Acquainted as Empedocles was with the theories of the Eleatics and the Pythagoreans, he did not adopt the fundamental principles either of the one or the other schools, although he agreed with the latter in his belief in the migration of souls (Fragm. vers. 1, &c., 380, &c., 350-53, 410, &c.; comp. Karsten, p. 509, &c.), in the attempt to reduce the relations of mixture to numbers, and in a few other points. (Karsten, p. 426, 33, 428, &c., 426; compare, however, Ed. Zeller, die Philosophie der Griech. p. 169, &c., Tübingen, 1844.) With the Eleatics he agreed in thinking that it was impossible to conceive anything arising out of nothing (Fragm. vers. 81, &c., 119, &c., 345, &c.; comp. Parmenid. Fragm., ed. Karsten, vers. 47, 50, 60, &, 66, 68, 75), and it is not impossible that he may have borrowed from them also the distinction between knowledge obtained through the senses, and knowledge obtained through reason (Fragm. 49, &c., 108; Parmenid. Fragm. 49, 108.) Aristotle with justice mentions him among tire Ionic physiologists, and he places him in very close relation to the atomistic philosophers and to Anaxagoras. (Metaphys. 1.3, 4, 7, Phys. 1.4, de General. et Corr. 1.8, de Caelo, 3.7.) All three, like the whole Ionic physiology, endeavoured to point out that which formed the basis of all changes, and to explain the latter by means of the former; but they could not, like Heracleitus, consider the coming into existence and motion as the existence of things, and rest and tranquillity as the nonexistence, because they had derived from the Eleatics the conviction that an existence could just as little pass over into a non-existence, as, vice versâ, the latter into the former. In order, nevertheless, to establish the reality of changes, and consequently the world and its phaenomena, against the deductions of the Eleatics, they were obliged to reduce that which appears to us as a coming into existence to a process of mixture and separation of unalterable substances; but for the same reason they were obliged to give up both, the Heracleitean supposition of one original fundamental power, and the earlier Ionic hypothesis of one original substance which produced all changes out of itself and again absorbed them. The supposition of an original plurality of unalterable elementary substances was absolutely necessary. And thus we find in the extant fragments of the didactic poem of Empedocles, the genuineness of which is attested beyond all doubt by the authority of Aristotle and other ancient writers, the most unequivocal statement, made with an evident regard to the argumentation of Parmenides, that a coming into existence from a non-existence, as well as a complete death and annihilation, are things impossible; what we call coming into existence and death is only mixture and separation of what was mixed, and the expressions of coming into existence and destruction or annihilation are justified only by our being obliged to submit to the usus loquendi. (Fragm. 77, &c., 345, &c.) The original and unalterable substances were termed by Empedocles the roots of things (τέσσαρα τῶν πάντων ρ́ιζώματα, Fragm. vers. 55, &c., 74, &c.) and it was he who first established the number of four elements, which were afterwards recognized for many centuries, and which before Empedocles had been pointed out one by one, partly as fundamental substances, and partly as transition stages of things coming into existence. (Aristot. Metaphys. 1.4, 7, de Generat. et Corr. 2.1; comp. Ch. A. Brandis, Handbuch d. Gesch. der Griech. Röm. Philos. i. p. 195, &c.) The mythical names Zeus, Hera, Nestis, and Aidoneus, alternate with the common terms of fire, air, water, and earth; and it is of little importance for the accurate understanding of his theory, whether the life-giving Hera was meant to signify the air and Aidoneus the earth, or Aidoneus the air and Hera the earth, although the former is more probable than the latter (Fragm. 55, &c., 74, &c.; comp. Brandis, l.c. p. 198.) As, however, the elementary substances were simple, eternal, and unalterable (Karsten, p. 336, &c.), and as change or alteration was merely the consequence of their mixture and separation, it was also necessary to conceive them as motionless, and consequently to suppose the existence of moving powers--the necessary condition of mixture and separation--as distinct from the substances, and equally original and eternal. But in this manner the dynamic explanations which the earlier physiologists, and especially Heracleitus, had given of nature, was changed into a mechanical one. In order here again to avoid the supposition of an actual coming into existence, Enipedocles assumed two opposite directions of the moving power, the attractive and repulsive, the uniting and separating, that is, love and hate (Νεῖκος, Δῆρις, Κότος-- Φιλίη, Φιλότης, Ἁρμονίη, Στοργή), as equally original and elementary (Fragm. 88, &c., 138, &c., 167, &c.; Aristot. Metaphys. 1.4; Karsten, p. 346, &c.); whereas with Heracleitus they were only different manifestations of one and the same fundamental power. But is it to be supposed that those two powers were from the beginning equally active ? and is the state of mixture, i. e. the world and its phaenomena, an original one, or was it preceded by a state in which the pure elementary substances and the two moving powers co-existed in a condition of repose and inertness? Empedocles decided in favour of the latter supposition (Fragm. vers. 88, &c., 59, &c.; comp. Plat. Soph. p. 242; Aristot. de Coel. 1.10, Phys. Auscult. 1.4, 8.1), which agreed with ancient legends and traditions. This he probably did especially in order to keep still more distinctly asunder existences and things coming into existence; and he conceived the original co-existence of the pure elementary substances and of the two powers in the form cf a sphere (δφαῖρος; comp. Karsten, p. 183, &c.), which was to indicate its perfect independence and self-sufficieney. As, however, these elementary substances were to exist together in their purity, without mixture and separation, it was necessary to suppose that the uniting power of love predominated in the sphere (Aristot. Metaphys. B. 1.4, A. 21, (de Generat. et Corr. 1.1), and that the separating power of hate was in a state of limited activity. or, as Empedocles expresses it, guarded the extreme ends of the sphere (Fragm. vers. 58, comp. 167, &c.) When the destructive hate rises into activity, the bond which keeps the pure elementary substances together in the sphere is dissolved (vers. 66, &c.); they separate in order partly to unite again by the power of love: and this is the origin of our world of phaenomena. But that the elementary substances might not be completely absorbed by this world and lose their purity, Empedocles assumed a periodical change of the sphere and formation of the world (Fraym. vers. 88, &c., 167, &c.); but perhaps also, like the earlier Ionians, a perpetual continuance of pure fundamental substances, to which the parts of the world, which are tired of change, return and prepare the formation of the sphere for the next period of the world. (H. Ritter in Wolf's Analect. ii. p. 445, &c., Gesch. der Philos. i. p. 555, &c.; but comp. Zeller, l.c. p. 191, &c.) The sphere being the embodiment of pure existence was with him also the embodiment or representative of the deity, either conceiving the deity as a collectivity, or mainly as the uniting power of love (Fragm. vers. 70; comp. Aristot. de Generat. et Corr. 2.6, Metphys. B. 4, de Anim. 1.5.) But as existence is not to be confined to the sphere, but must rather he at the foundation of the whole visible world, so the deity also must be active in it. But Empedocles was little able to determine the how of this divine activity in its distinction from and connexion with the activity of the moving powers: he, too, like the Eleatics (Xenophan Fragmn. 1, 2, 3, 5, 6, ed. Karsten), strove to purify and liberate the notion of the deity: " not provided with limbs, He, a holy, infinite spirit, passes through the world with rapid thoughts," is the sublime expression of Empedocles (Fragm. vers. 359, &c., comp. 317.) Along with this, however, he speaks of the eternal power of Necessity as an ancient decree of the gods, and it is not clear whether the necessary succession of cause and effect, or an unconditional predestination, is to be understood by it; or, lastly, whether Empedocles did not rather leave the notion of Necessity and its relation to the deity in that mysterious darkness in which we find it in the works of most philosophers of antiquity.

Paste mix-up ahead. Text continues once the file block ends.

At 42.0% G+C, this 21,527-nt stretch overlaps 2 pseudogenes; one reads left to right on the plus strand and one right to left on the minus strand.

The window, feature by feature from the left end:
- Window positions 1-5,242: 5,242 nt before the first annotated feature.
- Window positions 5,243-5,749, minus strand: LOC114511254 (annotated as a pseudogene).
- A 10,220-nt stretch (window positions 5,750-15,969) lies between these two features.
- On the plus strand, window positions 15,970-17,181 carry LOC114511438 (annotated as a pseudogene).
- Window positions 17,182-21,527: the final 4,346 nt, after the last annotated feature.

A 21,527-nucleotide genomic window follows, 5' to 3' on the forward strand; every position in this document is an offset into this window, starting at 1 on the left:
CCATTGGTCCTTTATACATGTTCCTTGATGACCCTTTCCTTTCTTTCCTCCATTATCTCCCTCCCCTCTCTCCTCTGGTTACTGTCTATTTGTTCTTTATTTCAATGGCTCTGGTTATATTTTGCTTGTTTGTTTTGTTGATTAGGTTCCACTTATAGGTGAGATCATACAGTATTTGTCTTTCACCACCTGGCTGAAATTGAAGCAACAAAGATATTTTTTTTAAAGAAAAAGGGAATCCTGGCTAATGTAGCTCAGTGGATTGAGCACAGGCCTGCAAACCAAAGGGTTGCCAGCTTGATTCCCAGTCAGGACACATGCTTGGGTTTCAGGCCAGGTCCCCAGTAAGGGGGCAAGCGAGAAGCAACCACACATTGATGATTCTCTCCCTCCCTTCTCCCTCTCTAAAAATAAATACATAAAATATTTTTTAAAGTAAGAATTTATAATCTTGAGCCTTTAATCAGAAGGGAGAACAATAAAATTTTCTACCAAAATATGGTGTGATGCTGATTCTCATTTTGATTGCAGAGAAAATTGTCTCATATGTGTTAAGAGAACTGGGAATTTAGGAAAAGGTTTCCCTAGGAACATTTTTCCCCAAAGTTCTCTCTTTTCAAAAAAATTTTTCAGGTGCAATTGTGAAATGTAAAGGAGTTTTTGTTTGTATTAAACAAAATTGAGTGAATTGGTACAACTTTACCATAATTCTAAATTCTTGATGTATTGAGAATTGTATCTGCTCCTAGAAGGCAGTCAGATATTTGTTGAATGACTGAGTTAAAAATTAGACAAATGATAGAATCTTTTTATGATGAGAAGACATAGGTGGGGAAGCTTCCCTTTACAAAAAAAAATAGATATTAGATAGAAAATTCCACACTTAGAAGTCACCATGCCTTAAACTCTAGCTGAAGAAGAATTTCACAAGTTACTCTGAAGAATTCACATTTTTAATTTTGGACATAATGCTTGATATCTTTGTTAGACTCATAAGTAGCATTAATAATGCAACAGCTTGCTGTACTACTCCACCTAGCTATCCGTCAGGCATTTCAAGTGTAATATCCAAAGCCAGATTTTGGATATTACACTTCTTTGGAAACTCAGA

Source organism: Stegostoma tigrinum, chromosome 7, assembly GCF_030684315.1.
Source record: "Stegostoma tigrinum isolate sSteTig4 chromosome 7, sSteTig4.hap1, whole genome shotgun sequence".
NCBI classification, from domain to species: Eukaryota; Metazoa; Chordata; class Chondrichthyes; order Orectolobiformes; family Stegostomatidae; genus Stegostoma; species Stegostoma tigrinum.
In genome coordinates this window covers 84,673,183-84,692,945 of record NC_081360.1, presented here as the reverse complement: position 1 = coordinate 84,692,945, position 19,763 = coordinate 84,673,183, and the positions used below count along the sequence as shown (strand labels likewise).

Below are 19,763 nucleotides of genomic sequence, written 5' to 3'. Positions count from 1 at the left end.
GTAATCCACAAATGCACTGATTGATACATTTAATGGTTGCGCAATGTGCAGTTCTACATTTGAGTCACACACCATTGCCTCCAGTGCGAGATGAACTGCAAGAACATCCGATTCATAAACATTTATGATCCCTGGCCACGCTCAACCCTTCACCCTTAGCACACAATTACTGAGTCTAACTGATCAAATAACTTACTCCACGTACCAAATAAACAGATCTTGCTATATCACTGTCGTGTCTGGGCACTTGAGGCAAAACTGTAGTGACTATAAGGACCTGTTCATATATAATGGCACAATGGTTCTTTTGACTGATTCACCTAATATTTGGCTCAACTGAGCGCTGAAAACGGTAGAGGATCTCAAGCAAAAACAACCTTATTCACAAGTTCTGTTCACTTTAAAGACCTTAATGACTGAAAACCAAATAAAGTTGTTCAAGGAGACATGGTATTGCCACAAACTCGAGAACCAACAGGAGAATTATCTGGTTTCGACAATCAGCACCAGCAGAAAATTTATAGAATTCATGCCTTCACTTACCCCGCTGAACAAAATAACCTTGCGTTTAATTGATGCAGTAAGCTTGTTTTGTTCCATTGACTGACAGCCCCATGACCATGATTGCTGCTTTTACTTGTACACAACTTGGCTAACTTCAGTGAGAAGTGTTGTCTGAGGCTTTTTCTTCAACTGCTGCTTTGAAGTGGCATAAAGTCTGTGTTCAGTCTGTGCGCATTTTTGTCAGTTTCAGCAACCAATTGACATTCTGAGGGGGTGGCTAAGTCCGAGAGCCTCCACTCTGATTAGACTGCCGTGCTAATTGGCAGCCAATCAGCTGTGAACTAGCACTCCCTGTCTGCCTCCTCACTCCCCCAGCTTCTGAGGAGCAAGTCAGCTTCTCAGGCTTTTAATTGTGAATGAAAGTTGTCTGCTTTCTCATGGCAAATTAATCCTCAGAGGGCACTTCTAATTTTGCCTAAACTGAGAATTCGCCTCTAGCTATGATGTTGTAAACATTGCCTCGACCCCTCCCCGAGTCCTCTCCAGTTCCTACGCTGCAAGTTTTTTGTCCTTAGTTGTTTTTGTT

We perceive the world of phaenomena or changes through the medium of our senses, but not so its eternal cause; and although Empedocles traced both sensuous perception and thought to one and the same cause, his six original beings (Aristot de Anim. 3.3, Metaphys. 1.57; Fragm. 32,, &c., 315, &c., 313, 318, &c.), still he clearly distinguished the latter as a higher state of development from the former; he complains of the small extent of our knowledge obtainable through our body (Fragm. 32, &c.), and advises us not to trust to our eves or ears, or any other part of our body, but to see in thought of what kind each thing is by itself (Fragm. 49, &c., comp. 108, 356, &c.) but he attributes the thinking cognition to the deity alone (Fragm. 32, &c., 41, &c., 354, 362, &c.) We are, however, by no means justified in supposing that Empedocles, like the Eleatics, considered that which is perceptible through the senses, i. e. the world and its phenomena, to be a mere phantom, and the unity of the divine sphere, that is, the world of love, which is arrived at only by thought, to be the sole existence. (H. Litter in Wolf's Analect. i. p. 423, &c., Gesch. der Philos. i. p. 541, &c.; Brandis, in the Rheinisch. Museum, iii. p. 124; comp. Zeller, l.c. p. 184, &c.)

Further Information

Further investigations concerning Empedocles's derivation of the different kinds of sensuous perception, and of the mutual influence of things upon one another in general, from the coincidence of effluxes and corresponding pores, as well as the examination of the fragments of his cosmologic and physiologic doctrines, must be left to a history of Greek philosophy.